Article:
Take both to take out and put both on Car A, Leave Car B at take out. Unload at put in and driver A runs down to switch vehicles while driver B stays with boats. At the end of the day, Car A which carries two is ready to load up both boats. If you plan ahead, this takes very little extra time to manage (if the shuttle is short).

I erased my comment because it
was incorrect and unfortunately got another with it.

My experience-stashing
I do this a lot,sometimes when bike shuttling alone. I canoe,but the problem is the same.

1.if the launch is on a wadable channel,stash your boat on the other side,out of sight-nobody goes there.

2.get a green or natural color boat-hard with kayaks as most are day glow colors-maybe a green camo tarp.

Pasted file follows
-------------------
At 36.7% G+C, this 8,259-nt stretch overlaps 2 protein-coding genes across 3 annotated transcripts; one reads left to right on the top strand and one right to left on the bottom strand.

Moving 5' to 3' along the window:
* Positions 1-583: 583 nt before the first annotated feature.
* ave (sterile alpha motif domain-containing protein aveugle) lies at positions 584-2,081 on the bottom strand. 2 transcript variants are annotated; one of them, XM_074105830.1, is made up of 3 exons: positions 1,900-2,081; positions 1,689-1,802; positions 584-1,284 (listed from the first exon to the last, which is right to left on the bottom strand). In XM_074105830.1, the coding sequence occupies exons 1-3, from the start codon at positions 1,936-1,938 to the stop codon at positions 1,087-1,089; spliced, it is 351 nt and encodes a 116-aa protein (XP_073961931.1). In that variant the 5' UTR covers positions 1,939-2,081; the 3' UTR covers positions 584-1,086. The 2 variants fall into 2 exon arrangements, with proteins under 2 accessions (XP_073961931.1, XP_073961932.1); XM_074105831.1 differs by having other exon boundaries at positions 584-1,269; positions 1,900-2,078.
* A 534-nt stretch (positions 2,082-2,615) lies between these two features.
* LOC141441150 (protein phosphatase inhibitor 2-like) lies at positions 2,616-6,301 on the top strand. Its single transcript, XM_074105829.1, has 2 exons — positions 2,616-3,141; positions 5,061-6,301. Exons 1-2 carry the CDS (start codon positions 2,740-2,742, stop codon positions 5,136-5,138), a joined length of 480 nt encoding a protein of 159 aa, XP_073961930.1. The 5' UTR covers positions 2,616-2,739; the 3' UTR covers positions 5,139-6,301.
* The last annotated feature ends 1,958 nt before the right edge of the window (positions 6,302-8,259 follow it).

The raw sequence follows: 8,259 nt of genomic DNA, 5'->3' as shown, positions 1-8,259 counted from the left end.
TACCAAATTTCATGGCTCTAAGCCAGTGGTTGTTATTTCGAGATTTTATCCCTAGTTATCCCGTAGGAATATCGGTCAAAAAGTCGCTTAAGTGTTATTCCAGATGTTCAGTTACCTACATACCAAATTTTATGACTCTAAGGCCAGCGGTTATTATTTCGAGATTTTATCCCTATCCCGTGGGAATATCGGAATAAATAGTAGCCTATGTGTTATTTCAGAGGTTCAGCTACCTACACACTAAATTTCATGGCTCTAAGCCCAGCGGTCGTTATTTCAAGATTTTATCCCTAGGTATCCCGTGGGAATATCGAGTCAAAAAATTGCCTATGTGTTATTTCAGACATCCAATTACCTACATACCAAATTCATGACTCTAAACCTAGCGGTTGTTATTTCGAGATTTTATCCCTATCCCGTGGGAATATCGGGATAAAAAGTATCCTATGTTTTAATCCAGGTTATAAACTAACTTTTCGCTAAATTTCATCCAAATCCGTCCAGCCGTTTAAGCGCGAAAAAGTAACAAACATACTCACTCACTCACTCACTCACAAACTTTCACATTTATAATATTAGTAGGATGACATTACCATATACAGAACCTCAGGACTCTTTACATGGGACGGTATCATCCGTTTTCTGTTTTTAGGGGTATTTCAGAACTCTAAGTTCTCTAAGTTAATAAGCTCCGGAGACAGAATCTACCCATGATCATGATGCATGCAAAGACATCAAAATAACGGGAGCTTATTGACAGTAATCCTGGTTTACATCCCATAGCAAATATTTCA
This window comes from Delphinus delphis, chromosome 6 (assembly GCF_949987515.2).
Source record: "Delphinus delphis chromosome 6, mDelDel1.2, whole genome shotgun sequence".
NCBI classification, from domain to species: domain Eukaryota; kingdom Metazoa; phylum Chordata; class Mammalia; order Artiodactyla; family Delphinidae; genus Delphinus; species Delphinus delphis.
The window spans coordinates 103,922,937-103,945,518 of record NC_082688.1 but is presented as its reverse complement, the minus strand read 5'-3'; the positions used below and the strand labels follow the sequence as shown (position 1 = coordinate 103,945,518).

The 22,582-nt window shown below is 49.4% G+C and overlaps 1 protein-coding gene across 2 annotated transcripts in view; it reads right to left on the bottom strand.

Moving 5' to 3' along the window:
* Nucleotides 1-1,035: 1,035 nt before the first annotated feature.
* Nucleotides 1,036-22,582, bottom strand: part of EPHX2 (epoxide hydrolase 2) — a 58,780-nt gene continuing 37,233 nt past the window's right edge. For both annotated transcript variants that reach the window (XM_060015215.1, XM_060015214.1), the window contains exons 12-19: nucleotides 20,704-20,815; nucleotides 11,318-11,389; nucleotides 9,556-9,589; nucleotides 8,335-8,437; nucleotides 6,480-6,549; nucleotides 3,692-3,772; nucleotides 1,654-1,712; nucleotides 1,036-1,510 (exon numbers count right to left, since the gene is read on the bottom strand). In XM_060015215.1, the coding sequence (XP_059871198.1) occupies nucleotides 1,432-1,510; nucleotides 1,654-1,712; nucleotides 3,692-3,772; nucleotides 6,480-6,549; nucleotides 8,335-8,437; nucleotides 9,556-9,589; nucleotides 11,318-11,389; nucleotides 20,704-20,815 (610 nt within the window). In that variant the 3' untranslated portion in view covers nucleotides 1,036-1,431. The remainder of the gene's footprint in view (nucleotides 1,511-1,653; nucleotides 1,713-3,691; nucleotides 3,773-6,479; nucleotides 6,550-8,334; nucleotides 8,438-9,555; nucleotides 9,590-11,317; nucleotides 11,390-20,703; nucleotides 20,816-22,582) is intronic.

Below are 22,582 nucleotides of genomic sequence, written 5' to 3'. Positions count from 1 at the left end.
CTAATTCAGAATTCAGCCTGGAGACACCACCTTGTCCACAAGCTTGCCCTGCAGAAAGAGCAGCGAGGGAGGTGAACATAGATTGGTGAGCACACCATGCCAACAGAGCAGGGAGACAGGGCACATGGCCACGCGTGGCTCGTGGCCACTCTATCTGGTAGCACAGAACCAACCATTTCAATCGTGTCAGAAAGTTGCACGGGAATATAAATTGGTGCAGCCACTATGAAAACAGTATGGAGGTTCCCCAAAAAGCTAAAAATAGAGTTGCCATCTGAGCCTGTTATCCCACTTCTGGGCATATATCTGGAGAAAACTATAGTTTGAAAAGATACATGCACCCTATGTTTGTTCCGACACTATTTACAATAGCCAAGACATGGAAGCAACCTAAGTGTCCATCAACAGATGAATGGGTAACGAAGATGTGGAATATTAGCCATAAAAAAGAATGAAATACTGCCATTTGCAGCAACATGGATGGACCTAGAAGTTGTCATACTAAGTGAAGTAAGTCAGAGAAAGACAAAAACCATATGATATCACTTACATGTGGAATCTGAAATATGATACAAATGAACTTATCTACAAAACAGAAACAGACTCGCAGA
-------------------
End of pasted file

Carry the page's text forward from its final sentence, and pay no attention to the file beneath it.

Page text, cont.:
3.a lite cable lock is a discouragement for impulse thieves.

4.launch at sunrise.I find most bad actors sleep in.


Bike lock
I sometimes paddle alone and use a bike for the shuttle. At the takeout, I unlock the bike, lock up the boat and ride off for the car. The lock is a cable type. This would work just as well with two cars as it does with a bike and a car.


I use a long cable from Lowes and a pad lock. I lock it to a tree or something. Works great for me.

What about the vehicles?
The kayaks are one concern, but what about the vehicles being vandalized. The rule I try to live by is never let the kayaks out of my sight and never leave my vehicle where it doesn’t feel right. If that means I pass up a lot of interesting paddle spots, so be it. No paddle adventure is worth losing a boat over, or having your vehicle broken into. Of course it helps to live where there are a plethora of safe choices.

Good, common-sense advice

– Last Updated: Jun-04-13 12:01 PM EST –